SAPonPower

An ongoing discussion about SAP infrastructure

HPE, in an act of desperation, is spreading misinformation about SAP HANA on IBM Power Systems

Misinformation is a poor characterization of HPE’s behavior.  HPE, or some of its employees, are showing customers charts with a variety of statements which are simply untrue.  In any normal definition, this is called a lie.  This is unethical and unprofessional.  I will repeat what it says in my profile, these are my opinions, not a reflection of those of IBM.

You may have seen the blog post from Vicente Moranta: https://www.linkedin.com/pulse/truth-wild-lies-being-told-hanaonpower-vicente-moranta or my own post on IBM Systems Blog: https://www.ibm.com/blogs/systems/can-you-tell-hana-on-ibm-power-systems-fact-from-fiction/ . At IBM, we have this set of ethical rules called “IBM Business Conduct Guidelines” (BCG).  This 15 to 20 page document is required reading every year with a mandatory test to ensure comprehensive understanding of these rules.  I can boil down one of the most important themes into two words: DON’T LIE!

For those of you who have been reading this blog for a while, you may question whether I am too verbose and that may be fair as I thoroughly research each subject and include attribution for claims, usually including direct links to the source of those claims.  I would never think of making up “facts” and, on rare occasion when a reader has informed me of a mistake, I always correct the mistake as well as include a comment to that effect.

Some background:  A few weeks ago, a customer sent us a list of questions about SAP HANA on IBM Power Systems.  At first, the questions seemed bizarre as they included some very pointed misunderstandings about HANA and SAP in general and IBM’s role with SAP in particular.  As I read them more thoroughly, I realized that someone or some entity had coached the customer.  This was confirmed when I received a copy of a HPE presentation from a completely different source with almost identically worded statements.  By the way, back to the BCG, IBM employees are not allowed to view much less share information from a competitor marked confidential and this presentation was not marked with anything, meaning it was being shown to customers with, or without, HPE management’s official knowledge.

Some of the lies it shares:

  • HPE has 99%+ share of the HANA market. It is kind of funny to note that this claim is contradicted in the same table where it shows 80% share for Intel.  I guess they are confusing SAP and SAP HANA markets which is misleading at best.  More importantly, SAP does not release market share information and even if they did, I think the Lenovo, Cisco, Dell and Fujitsu might together claim more than 1% of the market.
  • IBM, not SAP “delivers” HANA code to customers because they have access to SAP code and have created a “special” version of SAP HANA. Wow, it is hard to figure out where to start here.  SAP owns HANA and only they distribute code.  They refused to support other operating systems than Linux, including AIX, for the very reason of wanting a common code tree for all platforms.  HPE is correct that IBM works closely with SAP to optimize HANA code, a fact which should be lauded not criticized.  Apparently, HPE must not have such a relationship and are jealous?  What HPE does not understand is that regardless of who, IBM, Intel or other, contributes code to SAP or suggests modifications to code, SAP makes all decisions regarding that code, including support, and incorporates it into the common code tree meaning all platforms can benefit if the code is not related to a specific, proprietary instruction set.  When Intel contributed code for TSX, Power HANA was not able to use this code, but with appropriate modifications, SAP was able to add the code to call IBM’s similar “Transactional Memory” calls.  Now, there is simple logic which ensures the appropriate call is made depending on the underlying processor architecture.  Likewise, when IBM saw that the huge number of threads in its architecture might push limits in HANA, it worked with SAP to improve the thread and workload dispatch mechanisms in HANA.  When Intel released their Broadwell-EX 24-core chips and SAP approved large socket counts, these systems would have hit the same threading issues, but with the new mechanisms already in place, were able to benefit from IBM & SAP’s joint effort.  Maybe HPE means that SAP has to compile the same code as used for Intel systems on the Power platform.  Well duh, it is a different chip architecture, so this is computer science 101, but hardly a different “version”.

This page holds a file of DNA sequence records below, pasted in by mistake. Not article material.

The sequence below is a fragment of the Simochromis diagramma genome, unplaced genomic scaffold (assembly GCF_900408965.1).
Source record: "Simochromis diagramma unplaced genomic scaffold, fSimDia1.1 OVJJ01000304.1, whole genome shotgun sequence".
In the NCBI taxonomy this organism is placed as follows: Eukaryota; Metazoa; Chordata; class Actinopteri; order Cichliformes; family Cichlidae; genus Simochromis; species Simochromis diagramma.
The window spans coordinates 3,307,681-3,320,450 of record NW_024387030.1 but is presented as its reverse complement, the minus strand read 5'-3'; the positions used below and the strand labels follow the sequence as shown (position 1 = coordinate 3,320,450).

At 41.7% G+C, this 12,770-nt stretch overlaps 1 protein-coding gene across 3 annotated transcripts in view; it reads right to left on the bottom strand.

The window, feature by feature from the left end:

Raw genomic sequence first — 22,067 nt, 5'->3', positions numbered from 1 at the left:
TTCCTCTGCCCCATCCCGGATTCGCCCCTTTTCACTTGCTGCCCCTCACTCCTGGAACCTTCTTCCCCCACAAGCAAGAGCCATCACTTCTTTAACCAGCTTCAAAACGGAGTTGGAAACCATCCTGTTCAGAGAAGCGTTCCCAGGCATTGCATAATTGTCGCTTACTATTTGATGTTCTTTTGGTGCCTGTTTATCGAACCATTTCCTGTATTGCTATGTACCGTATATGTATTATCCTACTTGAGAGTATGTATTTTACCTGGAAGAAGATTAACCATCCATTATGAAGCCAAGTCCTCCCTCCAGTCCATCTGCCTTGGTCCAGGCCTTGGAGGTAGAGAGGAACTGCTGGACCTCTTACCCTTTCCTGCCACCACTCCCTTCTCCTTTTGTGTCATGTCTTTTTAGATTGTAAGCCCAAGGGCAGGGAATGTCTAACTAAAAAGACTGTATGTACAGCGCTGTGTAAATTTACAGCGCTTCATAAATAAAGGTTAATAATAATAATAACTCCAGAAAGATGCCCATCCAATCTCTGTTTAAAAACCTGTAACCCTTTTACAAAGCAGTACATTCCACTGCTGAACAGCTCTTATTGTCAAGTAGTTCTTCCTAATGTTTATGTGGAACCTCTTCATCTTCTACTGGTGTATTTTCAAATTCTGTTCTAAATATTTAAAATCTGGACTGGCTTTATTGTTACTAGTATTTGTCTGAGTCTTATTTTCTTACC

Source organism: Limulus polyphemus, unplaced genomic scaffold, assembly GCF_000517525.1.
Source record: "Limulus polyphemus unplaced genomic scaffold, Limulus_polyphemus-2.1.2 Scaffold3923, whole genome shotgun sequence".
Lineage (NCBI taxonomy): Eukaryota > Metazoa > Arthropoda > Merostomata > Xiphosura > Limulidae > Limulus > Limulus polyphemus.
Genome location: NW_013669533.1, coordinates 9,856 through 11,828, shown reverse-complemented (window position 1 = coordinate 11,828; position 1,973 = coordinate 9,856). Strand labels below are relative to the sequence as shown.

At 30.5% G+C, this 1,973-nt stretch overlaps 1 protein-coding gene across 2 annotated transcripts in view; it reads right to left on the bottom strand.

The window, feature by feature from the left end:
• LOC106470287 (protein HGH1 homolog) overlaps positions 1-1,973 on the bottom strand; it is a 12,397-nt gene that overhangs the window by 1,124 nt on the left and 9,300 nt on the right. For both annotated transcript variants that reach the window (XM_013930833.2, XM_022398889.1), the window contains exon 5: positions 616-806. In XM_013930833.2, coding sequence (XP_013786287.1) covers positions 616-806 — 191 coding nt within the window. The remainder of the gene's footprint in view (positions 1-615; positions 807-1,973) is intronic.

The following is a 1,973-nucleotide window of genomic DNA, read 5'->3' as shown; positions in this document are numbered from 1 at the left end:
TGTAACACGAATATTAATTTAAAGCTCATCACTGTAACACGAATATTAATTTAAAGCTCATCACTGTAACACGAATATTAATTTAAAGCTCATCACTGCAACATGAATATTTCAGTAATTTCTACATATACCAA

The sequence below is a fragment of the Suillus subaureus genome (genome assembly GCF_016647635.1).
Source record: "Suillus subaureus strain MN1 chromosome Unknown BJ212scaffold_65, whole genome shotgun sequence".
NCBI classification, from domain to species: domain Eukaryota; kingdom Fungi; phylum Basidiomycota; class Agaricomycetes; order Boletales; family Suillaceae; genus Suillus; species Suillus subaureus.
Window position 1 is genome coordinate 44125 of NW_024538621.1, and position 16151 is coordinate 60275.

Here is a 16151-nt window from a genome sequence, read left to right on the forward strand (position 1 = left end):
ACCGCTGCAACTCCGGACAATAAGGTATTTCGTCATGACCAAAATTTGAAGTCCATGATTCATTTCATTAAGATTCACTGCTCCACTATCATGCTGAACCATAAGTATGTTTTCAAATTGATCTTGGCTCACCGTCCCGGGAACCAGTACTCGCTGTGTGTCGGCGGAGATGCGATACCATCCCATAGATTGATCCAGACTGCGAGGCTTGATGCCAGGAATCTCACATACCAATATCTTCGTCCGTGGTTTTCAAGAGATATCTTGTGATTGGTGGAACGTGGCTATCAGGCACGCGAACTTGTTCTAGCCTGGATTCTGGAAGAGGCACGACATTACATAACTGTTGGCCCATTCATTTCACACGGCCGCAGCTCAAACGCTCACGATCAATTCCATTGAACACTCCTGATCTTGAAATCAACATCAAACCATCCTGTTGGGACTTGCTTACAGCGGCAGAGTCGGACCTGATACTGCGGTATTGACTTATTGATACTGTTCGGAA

• Release priority – #1 Intel, #2 Power. Wrong again HPE!  HANA 2.0 released simultaneously on Intel and Power, as they did for S/4HANA 1610 on-prem edition, support for SoH with HANA 2.0, etc.  Where do you get your misinformation HPE?  This information is widely available on SAP’s Service Marketplace and the SAP PAM.
  • Sizes supported – HPE shows Power support of “only” 4.8TB for BW, 9TB for SoH vs. 24TB for Intel and No scale-out HANA on Power – I will give HPE the benefit of the doubt on the 4.8TB statement as 6TB just came out, but the “only” part is strange in that in the same table it shows “only” 4TB support on Intel. As to 9TB SoH and lack of scale-out HANA, both are wrong and have been for a while with 16TB SoH available since December 4th, 2016, see SAP Note 2188482 and scale-out HANA since November 2015. As to the 24TB claim for Intel, the largest supported HANA appliance is 20TB, so HPE, once again, seems to be making up facts.

There were other lies, but I think you get the idea.  Here are a few suggestions:

To HPE management: Shame on you for permitting such behavior or if done with your knowledge, for encouraging it.  If you have any “integrity” (pun intended), you will fire the employees and managers responsible for knowingly spreading lies and will print a retraction in appropriate press sources and on your web site.  If you don’t, then you are demonstrating, loud and clear, that your company is not to be trusted.